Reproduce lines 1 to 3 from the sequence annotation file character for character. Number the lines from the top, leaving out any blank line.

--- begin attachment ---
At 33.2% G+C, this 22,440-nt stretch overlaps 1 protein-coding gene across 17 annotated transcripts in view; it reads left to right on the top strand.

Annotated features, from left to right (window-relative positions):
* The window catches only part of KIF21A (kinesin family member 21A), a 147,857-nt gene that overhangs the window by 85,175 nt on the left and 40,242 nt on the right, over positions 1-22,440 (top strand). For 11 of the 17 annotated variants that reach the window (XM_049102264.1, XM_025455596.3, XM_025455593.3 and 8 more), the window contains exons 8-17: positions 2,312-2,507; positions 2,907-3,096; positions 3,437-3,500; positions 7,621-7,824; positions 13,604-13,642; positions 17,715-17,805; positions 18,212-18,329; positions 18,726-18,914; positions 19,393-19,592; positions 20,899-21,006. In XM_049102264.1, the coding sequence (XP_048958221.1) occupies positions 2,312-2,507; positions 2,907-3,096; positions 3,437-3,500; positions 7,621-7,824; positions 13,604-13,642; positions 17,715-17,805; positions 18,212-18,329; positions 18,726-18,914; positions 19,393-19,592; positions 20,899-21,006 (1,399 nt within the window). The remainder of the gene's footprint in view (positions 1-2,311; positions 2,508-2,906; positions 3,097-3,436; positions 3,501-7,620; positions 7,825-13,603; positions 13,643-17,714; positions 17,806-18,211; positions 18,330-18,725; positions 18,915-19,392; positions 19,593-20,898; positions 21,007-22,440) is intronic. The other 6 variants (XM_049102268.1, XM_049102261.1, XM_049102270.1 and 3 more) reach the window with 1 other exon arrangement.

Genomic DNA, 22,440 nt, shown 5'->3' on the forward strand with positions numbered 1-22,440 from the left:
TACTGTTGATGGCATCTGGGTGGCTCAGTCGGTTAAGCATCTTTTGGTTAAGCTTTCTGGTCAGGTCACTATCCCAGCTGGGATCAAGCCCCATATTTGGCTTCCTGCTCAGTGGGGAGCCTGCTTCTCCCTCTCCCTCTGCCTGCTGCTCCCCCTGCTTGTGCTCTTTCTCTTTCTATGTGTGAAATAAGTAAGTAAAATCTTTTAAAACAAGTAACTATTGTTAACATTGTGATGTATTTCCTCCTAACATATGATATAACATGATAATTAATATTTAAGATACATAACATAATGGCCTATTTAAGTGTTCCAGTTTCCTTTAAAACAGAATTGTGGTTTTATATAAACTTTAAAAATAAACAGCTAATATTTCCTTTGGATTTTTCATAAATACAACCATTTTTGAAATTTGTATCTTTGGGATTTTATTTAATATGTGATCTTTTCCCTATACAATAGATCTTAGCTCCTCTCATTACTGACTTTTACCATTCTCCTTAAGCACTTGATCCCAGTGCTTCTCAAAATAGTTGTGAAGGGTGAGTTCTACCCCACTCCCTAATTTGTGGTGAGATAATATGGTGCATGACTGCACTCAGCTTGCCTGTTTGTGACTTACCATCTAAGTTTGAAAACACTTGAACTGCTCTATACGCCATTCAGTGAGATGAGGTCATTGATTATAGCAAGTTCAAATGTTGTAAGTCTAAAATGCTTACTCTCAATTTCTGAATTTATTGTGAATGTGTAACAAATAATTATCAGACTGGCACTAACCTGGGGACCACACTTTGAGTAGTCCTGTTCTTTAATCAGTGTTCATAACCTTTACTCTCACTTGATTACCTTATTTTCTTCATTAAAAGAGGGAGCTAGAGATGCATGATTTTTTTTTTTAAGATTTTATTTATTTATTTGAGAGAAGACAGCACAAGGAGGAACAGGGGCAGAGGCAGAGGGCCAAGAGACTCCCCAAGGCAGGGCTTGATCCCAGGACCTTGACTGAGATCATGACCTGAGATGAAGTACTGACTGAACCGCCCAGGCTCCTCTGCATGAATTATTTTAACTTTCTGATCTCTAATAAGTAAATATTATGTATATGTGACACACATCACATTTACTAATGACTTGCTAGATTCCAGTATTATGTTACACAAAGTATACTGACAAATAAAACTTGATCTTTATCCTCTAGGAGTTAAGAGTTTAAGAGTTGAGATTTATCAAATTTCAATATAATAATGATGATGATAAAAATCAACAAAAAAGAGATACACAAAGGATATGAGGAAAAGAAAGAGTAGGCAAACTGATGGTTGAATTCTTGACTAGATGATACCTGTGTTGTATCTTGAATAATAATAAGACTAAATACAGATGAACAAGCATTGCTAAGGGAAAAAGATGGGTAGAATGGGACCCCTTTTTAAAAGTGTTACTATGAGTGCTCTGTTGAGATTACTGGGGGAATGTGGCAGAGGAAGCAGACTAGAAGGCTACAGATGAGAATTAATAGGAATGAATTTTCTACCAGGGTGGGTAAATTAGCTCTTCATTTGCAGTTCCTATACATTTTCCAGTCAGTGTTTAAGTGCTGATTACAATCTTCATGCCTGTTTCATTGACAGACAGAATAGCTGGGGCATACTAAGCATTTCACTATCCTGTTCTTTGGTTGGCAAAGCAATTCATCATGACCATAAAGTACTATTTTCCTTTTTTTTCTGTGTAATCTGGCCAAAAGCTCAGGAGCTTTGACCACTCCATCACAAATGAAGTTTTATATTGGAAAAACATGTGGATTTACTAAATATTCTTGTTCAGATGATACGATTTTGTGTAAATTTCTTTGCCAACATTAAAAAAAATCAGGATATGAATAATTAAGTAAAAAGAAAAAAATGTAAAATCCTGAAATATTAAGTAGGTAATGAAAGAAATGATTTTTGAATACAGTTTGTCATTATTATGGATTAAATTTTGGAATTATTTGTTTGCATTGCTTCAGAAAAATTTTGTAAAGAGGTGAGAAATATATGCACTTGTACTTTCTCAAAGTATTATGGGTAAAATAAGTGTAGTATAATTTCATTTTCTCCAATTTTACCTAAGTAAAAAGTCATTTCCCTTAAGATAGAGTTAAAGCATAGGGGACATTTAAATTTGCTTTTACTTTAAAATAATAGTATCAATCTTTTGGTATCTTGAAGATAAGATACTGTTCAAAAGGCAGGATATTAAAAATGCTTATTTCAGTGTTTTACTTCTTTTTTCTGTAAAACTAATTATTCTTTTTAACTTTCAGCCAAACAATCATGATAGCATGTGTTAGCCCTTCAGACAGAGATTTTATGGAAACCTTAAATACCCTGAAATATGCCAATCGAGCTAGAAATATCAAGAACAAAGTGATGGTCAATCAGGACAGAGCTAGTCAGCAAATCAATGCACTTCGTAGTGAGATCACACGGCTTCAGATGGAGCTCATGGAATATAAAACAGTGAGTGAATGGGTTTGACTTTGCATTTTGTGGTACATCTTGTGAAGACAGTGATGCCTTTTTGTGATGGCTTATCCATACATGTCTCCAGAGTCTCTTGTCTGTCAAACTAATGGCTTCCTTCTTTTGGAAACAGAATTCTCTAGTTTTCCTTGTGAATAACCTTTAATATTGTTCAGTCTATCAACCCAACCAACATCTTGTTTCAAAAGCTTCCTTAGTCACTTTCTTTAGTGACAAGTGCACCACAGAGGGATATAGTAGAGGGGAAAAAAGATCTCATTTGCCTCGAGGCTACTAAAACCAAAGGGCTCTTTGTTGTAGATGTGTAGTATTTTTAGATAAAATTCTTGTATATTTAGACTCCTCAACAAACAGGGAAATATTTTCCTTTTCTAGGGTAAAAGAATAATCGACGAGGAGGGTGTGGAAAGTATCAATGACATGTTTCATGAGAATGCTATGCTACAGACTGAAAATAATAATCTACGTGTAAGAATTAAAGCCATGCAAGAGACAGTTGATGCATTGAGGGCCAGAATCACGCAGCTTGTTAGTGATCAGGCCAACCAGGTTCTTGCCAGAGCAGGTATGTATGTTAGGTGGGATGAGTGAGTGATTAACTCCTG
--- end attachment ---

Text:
At 33.2% G+C, this 22,440-nt stretch overlaps 1 protein-coding gene across 17 annotated transcripts in view; it reads left to right on the top strand.

Annotated features, from left to right (window-relative positions):
* The window catches only part of KIF21A (kinesin family member 21A), a 147,857-nt gene that overhangs the window by 85,175 nt on the left and 40,242 nt on the right, over positions 1-22,440 (top strand). For 11 of the 17 annotated variants that reach the window (XM_049102264.1, XM_025455596.3, XM_025455593.3 and 8 more), the window contains exons 8-17: positions 2,312-2,507; positions 2,907-3,096; positions 3,437-3,500; positions 7,621-7,824; positions 13,604-13,642; positions 17,715-17,805; positions 18,212-18,329; positions 18,726-18,914; positions 19,393-19,592; positions 20,899-21,006. In XM_049102264.1, the coding sequence (XP_048958221.1) occupies positions 2,312-2,507; positions 2,907-3,096; positions 3,437-3,500; positions 7,621-7,824; positions 13,604-13,642; positions 17,715-17,805; positions 18,212-18,329; positions 18,726-18,914; positions 19,393-19,592; positions 20,899-21,006 (1,399 nt within the window). The remainder of the gene's footprint in view (positions 1-2,311; positions 2,508-2,906; positions 3,097-3,436; positions 3,501-7,620; positions 7,825-13,603; positions 13,643-17,714; positions 17,806-18,211; positions 18,330-18,725; positions 18,915-19,392; positions 19,593-20,898; positions 21,007-22,440) is intronic. The other 6 variants (XM_049102268.1, XM_049102261.1, XM_049102270.1 and 3 more) reach the window with 1 other exon arrangement.